MCDM’s Illrigger Preserves and Pushes 5e Design

This week, Matt Colville’s MCDM Productions released the official publication of the Illrigger, a custom class originally designed by Colville and inspired by MCDM Producer Anna Coulter’s request for a Hell Knight of Asmodeus for their actual play campaign, The Chain of Acheron.

It’s very good. The style is crisp, the art is beautiful, the narrative is robust and evocative, the design is interesting and interlocking. Each of the subclasses has a strong identity: the Painkiller is the tank, the Shadowmaster is the skirmisher, and the Architect of Ruin is arcane. Beyond multiple subclasses, there’s Colville’s signature story introduction, a stat block for a named NPC from Colville’s world, retainers for each subclass and new spells. All 120 stars.

Let’s focus on two facets of the design:

  • one that legitimizes classic 5e design principle that’s being abandoned
  • one that explores new ground for mixed martial spellcasters

Modifier-Based Features

The signature ability of the Illrigger is Baleful Interdict. At 3rd level, it gives the Illrigger a number of “seals” equal to your Charisma modifier. The base use is that they can be consumed to deal “smite” damage (and siphon back a little health, a recurring theme).

The seals also serve as a central cog that can interact with other features. Each of the Illrigger subclasses gets Interdict Improvements at levels 6/10/18. These improvements provide different uses or benefits that thematically align with the subclasses. But, they’re also supported by other features.

Since this is such a critical feature for the Illrigger, it’s essential that they get a fair number of uses (even with a short rest reset). So, the number of uses scales based off your Charisma modifier.

This is an interesting design decision, but only because of recent trends from Wizards of the Coast. Feature design in 5e has trended away from scaling feature uses based on ability score modifiers, opting instead for scaling based on proficiency bonus. But, design isn’t always the best fit just because it’s new.

The Illrigger shows that there is still design space for feature scaling based off of ability score modifiers. Especially where an early-level feature serves as a design nexus. The Illrigger rounds this out by supplementing the design with an emphasis on features that support the related ability score (e.g. Forked Tongue setting a floor on social skill rolls).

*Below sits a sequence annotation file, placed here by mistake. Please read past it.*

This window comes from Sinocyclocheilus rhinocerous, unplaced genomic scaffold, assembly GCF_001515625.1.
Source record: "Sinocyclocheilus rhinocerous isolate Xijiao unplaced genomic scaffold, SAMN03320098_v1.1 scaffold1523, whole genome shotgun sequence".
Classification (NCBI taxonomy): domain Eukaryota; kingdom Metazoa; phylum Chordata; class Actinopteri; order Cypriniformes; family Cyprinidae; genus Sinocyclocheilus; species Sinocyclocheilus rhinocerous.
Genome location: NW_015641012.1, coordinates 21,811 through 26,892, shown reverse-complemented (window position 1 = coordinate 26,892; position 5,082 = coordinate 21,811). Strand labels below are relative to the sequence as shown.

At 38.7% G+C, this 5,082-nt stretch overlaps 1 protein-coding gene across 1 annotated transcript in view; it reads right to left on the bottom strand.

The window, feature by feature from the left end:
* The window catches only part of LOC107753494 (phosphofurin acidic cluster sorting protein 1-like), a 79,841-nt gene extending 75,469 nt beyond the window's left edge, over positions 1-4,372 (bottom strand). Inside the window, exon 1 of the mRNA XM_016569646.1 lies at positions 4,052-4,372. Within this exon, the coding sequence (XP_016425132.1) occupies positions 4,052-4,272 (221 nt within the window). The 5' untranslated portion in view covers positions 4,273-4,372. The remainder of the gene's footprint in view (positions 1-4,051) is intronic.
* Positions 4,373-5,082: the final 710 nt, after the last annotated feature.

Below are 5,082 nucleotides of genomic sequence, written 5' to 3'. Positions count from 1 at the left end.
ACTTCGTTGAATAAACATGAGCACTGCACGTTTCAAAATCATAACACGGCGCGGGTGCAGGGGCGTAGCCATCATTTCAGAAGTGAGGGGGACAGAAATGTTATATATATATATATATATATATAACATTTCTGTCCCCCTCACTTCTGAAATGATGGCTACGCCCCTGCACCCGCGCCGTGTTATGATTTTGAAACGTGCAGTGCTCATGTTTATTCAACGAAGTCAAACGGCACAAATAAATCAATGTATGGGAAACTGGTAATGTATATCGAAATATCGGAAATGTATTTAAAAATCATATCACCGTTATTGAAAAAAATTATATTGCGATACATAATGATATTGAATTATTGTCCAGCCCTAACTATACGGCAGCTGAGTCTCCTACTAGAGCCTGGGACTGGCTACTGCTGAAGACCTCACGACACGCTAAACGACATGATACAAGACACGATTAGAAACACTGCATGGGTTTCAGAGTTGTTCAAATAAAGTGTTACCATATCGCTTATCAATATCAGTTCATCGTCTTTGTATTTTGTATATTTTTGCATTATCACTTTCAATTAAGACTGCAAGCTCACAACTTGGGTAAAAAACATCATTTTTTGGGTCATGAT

While proficiency scaling can cap out with more uses in Tier 4, scaling based off ability modifiers favors the more frequented lower tiers of play, as Colville discusses was intended in the context of the next topic.

2/3 Spellcasting

Core 5th Edition has:

  • full casters (Bard, Cleric, Druid, Sorcerer, Wizard)
  • half-casters (Paladin, Ranger)
  • 1/3-casters (Arcane Trickster, Eldritch Knight)
  • pact magic (Warlock)

When Artificer was added (originally in Wayfinder’s Guide to Eberron, officially in Eberron: Rising from the Last War), it was sometimes referred to as a 2/3-caster because it’s a half-caster with cantrips. But, there was also a group of folks who thought it should be designed with more of a 2/3-caster spell progression to give it access to cooler spells sooner.

The Architect of Ruin subclass has done just that. And, Colville took to Twitter to disclose the motivation was to cater to how players actually enjoy the game:

The Illrigger has a smooth 2/3-caster progression filled out by a sensible spell list. It would make a good template for anyone looking to design a 2/3-caster.

Suitable design can be found in the classics or by pushing the envelope. You can pick up a copy of The Illrigger for $6.66 on the MCDM Store. You can find more design lessons and support the blog on the ThinkDM Patreon.

7 thoughts on “MCDM’s Illrigger Preserves and Pushes 5e Design

  1. It feels extremely weird to design a feature around “how people actually play” versus how the game was designed in regards to class design. This kind of thinking is what exacerbates the problem of folks not playing higher tier games, as having more exciting options occur at higher levels encourages folks to explore these areas of play.

    In the paladin example, that class has TONS of powerful and exciting features pre Tier 3 (there is a reason its the most powerful class in the game, and its not because of their spellcasting!), so them having to wait to get some of their favorite goodies is a very acceptable carrot that encourages Players to climb higher. While the Illrigger may not have these issues (I haven’t given it a close enough look to make a determination in that regard), having to wait to get some of your best goodies is not a bad thing. Front loading classes with all their most exciting features and leaving the less interesting options for later makes D&D less diverse and interesting, not more.

    Liked by 1 person

    1. I guess it depends on what you mean by “general play”. You can reflavor almost anything to have it look and feel like you want it, so in some degrees the Oathbreaker or some of the Warlock subclasses can fulfill the “Knight of Hell” vision… but Illrigger delivers on what it promises – a martial class that draws its inspiration directly from Hell, which is something that isn’t available in the official 5e materials. The class’ features and mechanics are definitely unique enough that there’s no real overlap between Illrigger and the other class archetypes, so I don’t personally feel like it is invading already-taken territory.

      Liked by 1 person

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